Tagged With mark zuckerberg


On or shortly after next Tuesday in Delaware's Court of Chancery, the founder and CEO of Facebook will take the stand for the second time this year. Unlike the intellectual property case against Zenimax that forced Facebook to cough up $US500 million ($631 million), Mark Zuckerberg stands to lose some of the control he's maintained over his his company over a suit pertaining to the bone-dry topic of stock restructuring. Don't worry, it's more digestible than it sounds.


Mark Zuckerberg disingenuously poses as a friendly critic of algorithms. That's how he implicitly contrasts Facebook with his rivals across the way at Google. Over in Larry Page's shop, the algorithm is king, a cold, pulseless ruler. There's not a trace of life force in its recommendations and very little apparent understanding of the person keying a query into its engine. Facebook, in his flattering self-portrait, is a respite from this increasingly automated, atomistic world. "Every product you use is better off with your friends," he says.


Social media companies need to start being more transparent about their roles in the US presidential election, Sen Mark Warner told reporters today. Twitter will need to explain to Congress how its platform was used by Russian trolls attempting to influence the US presidential election, and Facebook ought to make political ads purchased by fake Russian accounts public, the senator said.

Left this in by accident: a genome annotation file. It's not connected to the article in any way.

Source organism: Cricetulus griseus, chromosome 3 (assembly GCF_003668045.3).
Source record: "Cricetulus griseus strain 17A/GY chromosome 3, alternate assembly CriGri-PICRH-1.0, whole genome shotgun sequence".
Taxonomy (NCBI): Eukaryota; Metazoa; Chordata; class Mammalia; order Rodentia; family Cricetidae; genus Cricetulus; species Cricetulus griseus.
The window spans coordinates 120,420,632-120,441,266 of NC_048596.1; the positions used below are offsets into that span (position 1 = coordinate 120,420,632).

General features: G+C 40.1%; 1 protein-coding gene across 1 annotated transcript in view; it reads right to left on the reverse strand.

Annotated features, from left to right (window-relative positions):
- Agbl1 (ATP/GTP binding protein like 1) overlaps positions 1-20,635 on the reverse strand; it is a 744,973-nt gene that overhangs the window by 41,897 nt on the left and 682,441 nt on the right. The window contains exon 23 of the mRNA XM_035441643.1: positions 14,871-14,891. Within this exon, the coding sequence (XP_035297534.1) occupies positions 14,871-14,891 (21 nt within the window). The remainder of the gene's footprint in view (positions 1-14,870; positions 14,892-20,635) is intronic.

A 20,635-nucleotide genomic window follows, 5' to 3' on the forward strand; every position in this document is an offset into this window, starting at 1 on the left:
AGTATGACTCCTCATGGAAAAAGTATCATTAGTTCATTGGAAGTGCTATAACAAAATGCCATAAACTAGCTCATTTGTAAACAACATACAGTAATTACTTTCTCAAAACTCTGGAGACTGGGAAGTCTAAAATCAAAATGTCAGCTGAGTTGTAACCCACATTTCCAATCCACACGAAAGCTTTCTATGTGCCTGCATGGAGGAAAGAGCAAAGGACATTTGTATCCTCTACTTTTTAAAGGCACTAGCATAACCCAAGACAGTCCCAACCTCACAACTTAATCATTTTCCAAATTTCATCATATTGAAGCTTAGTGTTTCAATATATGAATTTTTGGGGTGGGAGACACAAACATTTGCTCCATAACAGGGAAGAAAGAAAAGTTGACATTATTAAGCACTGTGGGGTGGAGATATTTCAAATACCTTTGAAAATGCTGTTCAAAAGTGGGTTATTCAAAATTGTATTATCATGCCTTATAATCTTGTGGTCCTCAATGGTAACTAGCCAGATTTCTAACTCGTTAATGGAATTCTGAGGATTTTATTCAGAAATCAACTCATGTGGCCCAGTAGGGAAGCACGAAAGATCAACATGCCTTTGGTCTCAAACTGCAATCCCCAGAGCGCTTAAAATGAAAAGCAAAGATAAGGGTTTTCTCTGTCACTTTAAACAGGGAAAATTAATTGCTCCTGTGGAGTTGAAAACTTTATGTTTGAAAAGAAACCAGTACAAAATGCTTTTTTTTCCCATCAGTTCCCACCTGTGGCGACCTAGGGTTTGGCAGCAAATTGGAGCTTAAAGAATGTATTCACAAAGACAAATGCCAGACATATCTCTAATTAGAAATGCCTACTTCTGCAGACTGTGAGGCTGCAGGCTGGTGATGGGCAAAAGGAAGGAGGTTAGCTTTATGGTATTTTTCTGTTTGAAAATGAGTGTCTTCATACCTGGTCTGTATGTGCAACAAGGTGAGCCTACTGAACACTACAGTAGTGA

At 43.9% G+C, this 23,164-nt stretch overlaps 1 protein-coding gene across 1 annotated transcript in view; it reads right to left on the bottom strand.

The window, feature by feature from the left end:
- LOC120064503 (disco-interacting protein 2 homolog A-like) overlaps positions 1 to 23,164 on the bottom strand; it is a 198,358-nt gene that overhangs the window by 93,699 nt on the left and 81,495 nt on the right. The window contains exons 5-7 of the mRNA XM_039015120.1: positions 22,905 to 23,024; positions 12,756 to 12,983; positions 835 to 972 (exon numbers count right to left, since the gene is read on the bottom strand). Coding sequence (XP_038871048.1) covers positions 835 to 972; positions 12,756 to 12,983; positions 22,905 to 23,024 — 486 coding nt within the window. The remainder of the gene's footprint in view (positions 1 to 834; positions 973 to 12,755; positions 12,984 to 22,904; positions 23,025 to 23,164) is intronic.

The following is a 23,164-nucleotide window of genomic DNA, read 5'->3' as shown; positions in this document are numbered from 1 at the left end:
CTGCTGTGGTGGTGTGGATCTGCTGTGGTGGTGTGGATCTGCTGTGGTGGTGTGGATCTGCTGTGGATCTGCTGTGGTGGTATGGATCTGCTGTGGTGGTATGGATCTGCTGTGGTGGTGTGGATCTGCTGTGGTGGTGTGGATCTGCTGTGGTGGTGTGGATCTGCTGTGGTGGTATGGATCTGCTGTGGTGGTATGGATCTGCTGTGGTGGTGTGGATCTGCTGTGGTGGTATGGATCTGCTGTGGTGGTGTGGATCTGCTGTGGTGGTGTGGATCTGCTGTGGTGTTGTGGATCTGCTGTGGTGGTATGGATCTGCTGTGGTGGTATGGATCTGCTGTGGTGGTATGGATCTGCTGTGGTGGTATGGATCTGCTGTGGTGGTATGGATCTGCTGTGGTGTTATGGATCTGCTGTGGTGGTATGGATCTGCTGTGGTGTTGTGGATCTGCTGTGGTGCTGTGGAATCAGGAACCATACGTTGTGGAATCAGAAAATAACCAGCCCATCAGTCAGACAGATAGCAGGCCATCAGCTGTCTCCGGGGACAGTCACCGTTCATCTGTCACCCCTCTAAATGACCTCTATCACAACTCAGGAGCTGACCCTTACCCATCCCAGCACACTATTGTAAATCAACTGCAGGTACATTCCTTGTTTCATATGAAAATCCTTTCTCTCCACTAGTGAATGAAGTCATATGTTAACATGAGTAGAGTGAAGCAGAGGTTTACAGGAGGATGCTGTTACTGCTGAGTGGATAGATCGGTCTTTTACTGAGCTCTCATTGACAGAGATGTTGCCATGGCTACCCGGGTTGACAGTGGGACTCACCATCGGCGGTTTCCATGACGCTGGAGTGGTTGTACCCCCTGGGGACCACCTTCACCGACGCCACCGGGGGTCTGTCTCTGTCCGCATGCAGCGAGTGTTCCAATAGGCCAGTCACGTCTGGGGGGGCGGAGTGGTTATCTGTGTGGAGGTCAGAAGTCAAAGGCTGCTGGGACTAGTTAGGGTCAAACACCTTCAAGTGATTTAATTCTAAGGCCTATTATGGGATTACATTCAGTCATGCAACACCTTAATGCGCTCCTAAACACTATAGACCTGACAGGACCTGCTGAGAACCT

Tech giants Elon Musk and Mark Zuckeberg have been engaged in a very public, somewhat silly and self-indulgent battle over artificial intelligence lately. Musk has warned AI-powered robots could usher in some form of automated war to give humanity its richly deserved demise, while Zuckerberg responded by saying he is "really optimistic" it could usher a golden age of lifesaving technology.


In his recent adventures beyond the valley, Mark Zuckerberg has made a point of hammering on the issue of income inequality, saying the US should "explore ideas like universal basic income to give everyone a cushion to try new things." But Zuckerberg needs to look no further than his own workers who live just miles from Facebook's Frank Gehry-designed campus to find striking examples of appalling income disparity.


Facebook founder and domestic travel enthusiast Mark Zuckerberg pretended to be a politician at his Harvard commencement address on Thursday afternoon. Not many people showed up, probably because it was cold and rainy and generally miserable outside. Not even Facebook can control the weather.


Back in January, Facebook CEO Mark Zuckerberg said he was "quite proud of the impact that we were able to have on civic discourse", doubling down on his stance that the rise of misinformation, spread of outright propaganda, and rapid erosion of trust in the fourth estate were anyone's problems but his. A whitepaper from the world's largest social media platform — where an estimated 66 per cent of the site's American users get their news — casually mentions that Facebook is also fertile soil for "subtle and insidious forms of misuse, including attempts to manipulate civic discourse and deceive people".